Sunday, May 25, 2008

Wot, me worried?

I reckon I’m a fairly experienced teacher and workshop leader. I’ve been teaching in one form or another since 1978 (computer science to undergraduates). I started running theatre workshops in 1984 and since 1997 I’ve been leading choirs and teaching singing workshops.

Like all good teachers I spend a major part of my time preparing workshop and rehearsal sessions, sourcing material, learning songs, etc. I try to make sure that I am as prepared as I possibly can be, but I also know that I can improvise when necessary. So I go into a workshop feeling pretty confident and reasonably sure I know what I’m doing. How then to account for the lack of sleep the night before and the anxiety dreams?

The other week I ran a singing workshop in London for an hour on a Wednesday evening at 6pm. It’s about a 1 ¼ hour train journey from where I live, plus maybe half an hour on the underground. I left in plenty of time in case there were any rail problems (in the end I arrived over 1 ½ hours early!). I didn’t have to make an early start, only needing to be at the train station by 3pm.

The night before I had a very restless night, tossing and turning, waking up every now and then to check the clock. I also had an anxiety dream:

I had arrived at the venue in plenty of time, so decided to go and have a coffee. I was feeling extremely relaxed and laid-back and was enjoying just chilling and drinking coffee. I glanced at my watch to find it was 6.20pm – the workshop was supposed to start at 6pm! I rushed to the workshop room and found it empty except for one young man sitting at a desk doing his homework. Then I saw the organiser and apologised for being late. He said not to worry as there were two long queues of people waiting outside to come in!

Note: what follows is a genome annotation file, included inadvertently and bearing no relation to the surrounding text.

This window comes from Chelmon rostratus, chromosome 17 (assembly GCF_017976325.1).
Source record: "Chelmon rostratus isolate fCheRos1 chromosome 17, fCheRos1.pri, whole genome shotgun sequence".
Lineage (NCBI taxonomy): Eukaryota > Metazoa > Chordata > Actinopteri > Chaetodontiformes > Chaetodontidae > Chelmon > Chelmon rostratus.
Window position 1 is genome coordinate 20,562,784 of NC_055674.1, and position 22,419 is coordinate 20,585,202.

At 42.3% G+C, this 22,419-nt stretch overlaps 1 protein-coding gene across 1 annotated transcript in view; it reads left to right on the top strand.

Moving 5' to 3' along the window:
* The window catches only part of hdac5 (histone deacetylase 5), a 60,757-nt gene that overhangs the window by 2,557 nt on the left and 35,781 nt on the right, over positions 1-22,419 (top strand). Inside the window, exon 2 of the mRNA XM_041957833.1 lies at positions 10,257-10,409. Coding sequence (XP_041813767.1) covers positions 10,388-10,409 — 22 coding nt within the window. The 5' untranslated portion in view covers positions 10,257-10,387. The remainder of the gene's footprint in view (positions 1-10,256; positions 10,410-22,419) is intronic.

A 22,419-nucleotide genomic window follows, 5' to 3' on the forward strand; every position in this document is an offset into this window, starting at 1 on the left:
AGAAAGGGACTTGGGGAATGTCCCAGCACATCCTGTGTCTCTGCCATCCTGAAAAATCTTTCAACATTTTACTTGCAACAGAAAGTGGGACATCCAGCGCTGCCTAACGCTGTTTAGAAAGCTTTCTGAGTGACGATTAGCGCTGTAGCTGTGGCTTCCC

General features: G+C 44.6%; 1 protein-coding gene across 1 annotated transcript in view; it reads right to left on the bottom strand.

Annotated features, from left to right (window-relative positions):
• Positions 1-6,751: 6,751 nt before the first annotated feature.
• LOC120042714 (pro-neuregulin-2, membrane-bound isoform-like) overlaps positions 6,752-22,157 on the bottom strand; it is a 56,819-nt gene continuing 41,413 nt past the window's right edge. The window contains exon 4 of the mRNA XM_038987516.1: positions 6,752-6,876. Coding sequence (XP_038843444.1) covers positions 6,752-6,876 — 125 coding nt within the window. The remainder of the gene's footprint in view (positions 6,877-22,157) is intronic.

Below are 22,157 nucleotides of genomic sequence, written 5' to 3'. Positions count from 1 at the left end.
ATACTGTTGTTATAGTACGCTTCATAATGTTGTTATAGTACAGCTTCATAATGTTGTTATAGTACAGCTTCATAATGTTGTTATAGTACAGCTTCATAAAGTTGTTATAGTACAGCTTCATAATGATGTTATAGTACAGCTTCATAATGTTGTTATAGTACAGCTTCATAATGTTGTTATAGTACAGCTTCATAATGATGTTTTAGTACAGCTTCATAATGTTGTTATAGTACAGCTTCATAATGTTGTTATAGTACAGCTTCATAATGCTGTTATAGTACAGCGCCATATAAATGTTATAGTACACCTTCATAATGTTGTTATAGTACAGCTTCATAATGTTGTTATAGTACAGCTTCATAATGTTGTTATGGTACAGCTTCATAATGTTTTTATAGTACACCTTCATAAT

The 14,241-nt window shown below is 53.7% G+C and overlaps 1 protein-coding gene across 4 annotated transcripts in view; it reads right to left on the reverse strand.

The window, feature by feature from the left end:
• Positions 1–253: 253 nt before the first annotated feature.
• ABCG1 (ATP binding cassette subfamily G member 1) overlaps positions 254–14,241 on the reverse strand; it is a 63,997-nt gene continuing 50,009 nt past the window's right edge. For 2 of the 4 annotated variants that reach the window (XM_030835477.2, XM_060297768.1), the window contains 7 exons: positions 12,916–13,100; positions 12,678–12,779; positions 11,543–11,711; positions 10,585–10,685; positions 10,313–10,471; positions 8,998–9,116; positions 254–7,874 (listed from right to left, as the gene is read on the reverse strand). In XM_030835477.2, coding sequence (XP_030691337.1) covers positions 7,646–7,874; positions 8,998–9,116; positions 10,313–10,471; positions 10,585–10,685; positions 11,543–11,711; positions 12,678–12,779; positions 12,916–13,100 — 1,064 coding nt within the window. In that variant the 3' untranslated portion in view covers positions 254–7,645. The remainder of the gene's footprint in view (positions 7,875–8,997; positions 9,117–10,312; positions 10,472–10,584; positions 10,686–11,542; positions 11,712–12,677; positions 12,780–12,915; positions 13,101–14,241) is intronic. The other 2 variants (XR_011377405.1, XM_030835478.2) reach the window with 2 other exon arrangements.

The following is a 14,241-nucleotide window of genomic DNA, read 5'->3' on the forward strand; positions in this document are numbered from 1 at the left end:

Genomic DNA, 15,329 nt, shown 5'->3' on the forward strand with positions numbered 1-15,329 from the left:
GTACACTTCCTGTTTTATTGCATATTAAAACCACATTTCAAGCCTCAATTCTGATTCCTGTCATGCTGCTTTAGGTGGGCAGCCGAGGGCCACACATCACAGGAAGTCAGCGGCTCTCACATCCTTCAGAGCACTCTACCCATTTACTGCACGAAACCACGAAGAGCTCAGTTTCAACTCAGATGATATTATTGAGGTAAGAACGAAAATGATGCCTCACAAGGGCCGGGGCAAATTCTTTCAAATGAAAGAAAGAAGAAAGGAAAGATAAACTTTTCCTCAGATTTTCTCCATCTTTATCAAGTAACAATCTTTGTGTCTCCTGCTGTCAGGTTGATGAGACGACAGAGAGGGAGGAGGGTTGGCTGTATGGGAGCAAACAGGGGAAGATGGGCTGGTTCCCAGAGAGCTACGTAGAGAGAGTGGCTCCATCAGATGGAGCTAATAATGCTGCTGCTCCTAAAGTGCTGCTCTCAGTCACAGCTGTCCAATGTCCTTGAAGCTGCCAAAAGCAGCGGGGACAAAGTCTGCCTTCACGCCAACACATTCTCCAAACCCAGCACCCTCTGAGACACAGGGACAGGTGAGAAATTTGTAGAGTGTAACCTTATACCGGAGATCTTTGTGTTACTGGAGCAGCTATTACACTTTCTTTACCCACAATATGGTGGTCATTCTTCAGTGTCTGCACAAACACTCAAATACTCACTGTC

On the surface I had no anxieties about the workshop at all, and yet deep-down I was clearly worried that I would not arrive on time and that nobody would turn up.

I met a colleague after the workshop and she mentioned that she too gets hardly any sleep before a workshop, even though she is very experienced and always well-prepared. That means that many of us may be running our workshops on just a few hours sleep. Imagine how much better they might be if we got a good night’s sleep beforehand!

Despite the lack of sleep, I really wouldn’t have it any other way. Being somewhat anxious before a workshop (or rehearsal or gig) means that we care about it and are keen to get it right. Much better that than being complacent and thinking it will be a breeze. I truly believe that it’s the sign of a good teacher to remain worried about doing a good job, even though you may have done it many times before. The day I stop being nervous just before a concert is the day I should give up the job!

go to Chris Rowbury's website

Chris Rowbury


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